We all know that what we eat plays a big role in how happy or otherwise we are, but did you know you could (almost literally) eat yourself happy?
I’m not talking about eating for pleasure, the transient state that’s achieved when devouring some delicious dessert or your favourite food. I’m talking about eating in away that enables the production of serotonin, the neurotransmitter in our brain responsible for our wellbeing (along with helping us feel relaxed and calm).
Four dietary factors are incredibly important for our overall happiness. The first thing that is important is ensuring the health of our gut. Though some serotonin is produced in the brain (centrally), over 90 per cent is produced in the gut and there is an emerging body of research investigating the inflammatory basis of depression.
Inflammation inhibits our ability to produce or uptake serotonin and affects the frontal cortex of our brain, which is responsible for emotional expression.
If there is a disruption to our gut functioning, this can cause the release of inflammatory cytokines. Our gut wall is less than paper-thin, so it is easy to see how even the smallest disruption can begin an inflammatory cascade that has consequences far beyond digestive issues.
The second nutritional factor important in serotonin production is tryptophan. Tryptophan is an amino acid found in protein-based foods and is necessary to produce serotonin in the brain. It is known as an “essential” amino acid, meaning we can’t produce it ourselves and must obtain it from our diet.
However, tryptophan is one of the least abundant amino acids in the food supply and it competes with other amino acids for the same receptors in the brain to be transported over the blood-brain-barrier. Though we find tryptophan in protein-containing foods (such as eggs, red meat, fish, lentils, almonds and pumpkin seeds to name a few), these are also plentiful in other amino acids.
For some people, the decrease in tryptophan levels in the brain reduces serotonin levels to that which affects overall mood state. Carbohydrate levels in the diet also affect our level of tryptophan.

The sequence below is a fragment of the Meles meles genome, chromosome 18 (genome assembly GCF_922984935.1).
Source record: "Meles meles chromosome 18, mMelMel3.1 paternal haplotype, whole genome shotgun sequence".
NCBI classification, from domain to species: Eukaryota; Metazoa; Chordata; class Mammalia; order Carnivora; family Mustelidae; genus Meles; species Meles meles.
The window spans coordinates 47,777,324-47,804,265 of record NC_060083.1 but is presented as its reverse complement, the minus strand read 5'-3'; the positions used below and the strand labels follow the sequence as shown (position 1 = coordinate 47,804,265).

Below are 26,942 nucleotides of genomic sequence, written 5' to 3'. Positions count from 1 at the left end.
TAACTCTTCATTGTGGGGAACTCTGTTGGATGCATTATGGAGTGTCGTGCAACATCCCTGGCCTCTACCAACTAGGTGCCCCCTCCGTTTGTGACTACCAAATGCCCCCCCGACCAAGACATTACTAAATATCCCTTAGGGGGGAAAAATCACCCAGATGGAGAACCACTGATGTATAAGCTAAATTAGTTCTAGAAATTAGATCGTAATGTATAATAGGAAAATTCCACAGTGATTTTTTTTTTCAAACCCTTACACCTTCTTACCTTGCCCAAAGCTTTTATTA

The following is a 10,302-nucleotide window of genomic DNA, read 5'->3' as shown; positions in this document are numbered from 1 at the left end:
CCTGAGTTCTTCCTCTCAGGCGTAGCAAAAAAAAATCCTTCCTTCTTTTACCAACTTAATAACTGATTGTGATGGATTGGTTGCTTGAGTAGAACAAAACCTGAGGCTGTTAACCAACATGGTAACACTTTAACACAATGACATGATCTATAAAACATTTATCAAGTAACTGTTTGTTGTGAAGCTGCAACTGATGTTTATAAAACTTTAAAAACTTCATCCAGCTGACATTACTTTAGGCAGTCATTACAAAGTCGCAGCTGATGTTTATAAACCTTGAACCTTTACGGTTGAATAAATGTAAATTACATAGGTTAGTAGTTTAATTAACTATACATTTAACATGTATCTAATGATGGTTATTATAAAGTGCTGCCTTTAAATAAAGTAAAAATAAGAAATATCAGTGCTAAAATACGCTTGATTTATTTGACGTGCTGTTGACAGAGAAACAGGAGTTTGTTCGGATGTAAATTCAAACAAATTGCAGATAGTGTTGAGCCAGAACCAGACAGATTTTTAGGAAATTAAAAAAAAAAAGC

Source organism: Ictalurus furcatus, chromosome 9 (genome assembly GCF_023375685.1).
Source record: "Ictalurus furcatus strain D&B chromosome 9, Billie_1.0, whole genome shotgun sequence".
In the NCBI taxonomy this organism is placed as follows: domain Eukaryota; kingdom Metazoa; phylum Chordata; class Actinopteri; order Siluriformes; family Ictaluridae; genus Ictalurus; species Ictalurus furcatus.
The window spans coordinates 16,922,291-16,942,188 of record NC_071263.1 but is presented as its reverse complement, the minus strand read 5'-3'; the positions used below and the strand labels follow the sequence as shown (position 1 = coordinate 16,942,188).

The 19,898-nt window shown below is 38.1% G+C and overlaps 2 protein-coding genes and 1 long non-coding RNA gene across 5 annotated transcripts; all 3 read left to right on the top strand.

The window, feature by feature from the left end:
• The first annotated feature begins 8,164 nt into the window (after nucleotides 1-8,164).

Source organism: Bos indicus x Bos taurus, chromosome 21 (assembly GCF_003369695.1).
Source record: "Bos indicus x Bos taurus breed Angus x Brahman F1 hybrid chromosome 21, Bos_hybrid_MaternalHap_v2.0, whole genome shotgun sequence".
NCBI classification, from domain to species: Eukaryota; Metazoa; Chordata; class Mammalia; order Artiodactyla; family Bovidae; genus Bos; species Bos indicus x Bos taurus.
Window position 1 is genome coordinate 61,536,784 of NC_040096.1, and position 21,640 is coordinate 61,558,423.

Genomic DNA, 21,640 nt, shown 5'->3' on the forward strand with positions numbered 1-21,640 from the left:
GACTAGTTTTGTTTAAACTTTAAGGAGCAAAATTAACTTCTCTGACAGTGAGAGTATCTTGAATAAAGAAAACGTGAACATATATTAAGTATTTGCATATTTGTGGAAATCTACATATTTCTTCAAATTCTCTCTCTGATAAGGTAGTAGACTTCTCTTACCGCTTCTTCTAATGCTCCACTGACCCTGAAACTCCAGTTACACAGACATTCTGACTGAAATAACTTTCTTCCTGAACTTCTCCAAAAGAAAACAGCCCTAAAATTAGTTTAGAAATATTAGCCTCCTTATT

Sometimes, people who adopt a lower carbohydrate approach may drop too low in tryptophan, and their mood consequently suffers.
Omega 3 fatty acids are another dietary constituent essential for brain health and mood. We find these in the most useful forms of eicosapentaenoic acid (EPA) and docosahexaenoic acid (DHA) in fatty fish such as salmon, mackerel and sardines, along with small amounts in red meat and omega-3 enriched eggs.
EPA inhibits the production of E2 prostaglandins, molecules that play a key role in generating an inflammatory response in the brain, inhibiting the release of serotonin. DHA increases cell membrane fluidity, making serotonin receptors in the brain more accessible.
Dietary intake at a population level is difficult to come by in New Zealand, however a recent study revealed that 30 per cent of pregnant women did not meet the recommendations for DHA, which is in line with findings of Australian research in healthy adults.
Fructose is the last food constituent which affects the level of serotonin in the brain, and a high fructose-containing diet has been found to reduce the protein transporters responsible for serotonin reuptake. Though fructose is the main type of sugar found in fruit, that isn’t the type of fructose I’m talking about.
Unlike fruit, which also delivers fibre and vitamins, isolated fructose in processed food is the type that is best minimised. Much of the research into added fructose has been conducted in diets containing high fructose corn syrup — a cheap by-product of the grain industry that is added to many foods.
In New Zealand, we find it in some imported foods, however our main source of added sugar in the diet is in the form of sucrose. Though they are different molecules, the chemical structure of high fructose corn syrup and sucrose are very similar.
In high fructose corn syrup, 55 per cent of the sugar comes from fructose, whereas sucrose contains 50 per cent. Studies investigating levels of fructose in the diet and adverse health outcomes usually provide fructose at levels well in excess of normal intakes.
However, I think it is still worth mentioning as the mechanism for it to affect overall happiness exists. In addition, free sugar is lurking in a lot of foods we don’t necessarily think of when it comes to sugar. One only needs to watch That Sugar Film to see how easy it is to consume levels more than the World Health Organisation’s recommended maximum of six teaspoons (or 24g) of free sugar per day.
Practical tips to eat yourself happy
Incorporate some “healthy gut” strategies everyday to protect your digestive tract and minimise inflammatory disruption. Fermented foods such as sauerkraut, kimchi, water kefir or yoghurt provide bacteria to support your gut microbiome, and including good amounts of vegetable fibres help feed the bacteria.
Salads such as roasted beetroot with kombucha vinaigrette will be a tasty way to maintain your gut wall integrity, incorporating elements of gut health awesomeness.
Incorporate a wide variety of protein-containing foods that are a good source of tryptophan. Try this chicken and kumara bake.
Include at least 2-3 meals per week that are good sources of omega 3 fatty acids, such as this sardine dish.
Make sauces from scratch to minimise added sucrose. See Ray McVinnie's how to make an Italian tomato sauce video here.
A savoury stuffed baked potato is a good way to incorporate carbohydrate foods that will include fibre too — helping both our gut integrity and tryptophan levels.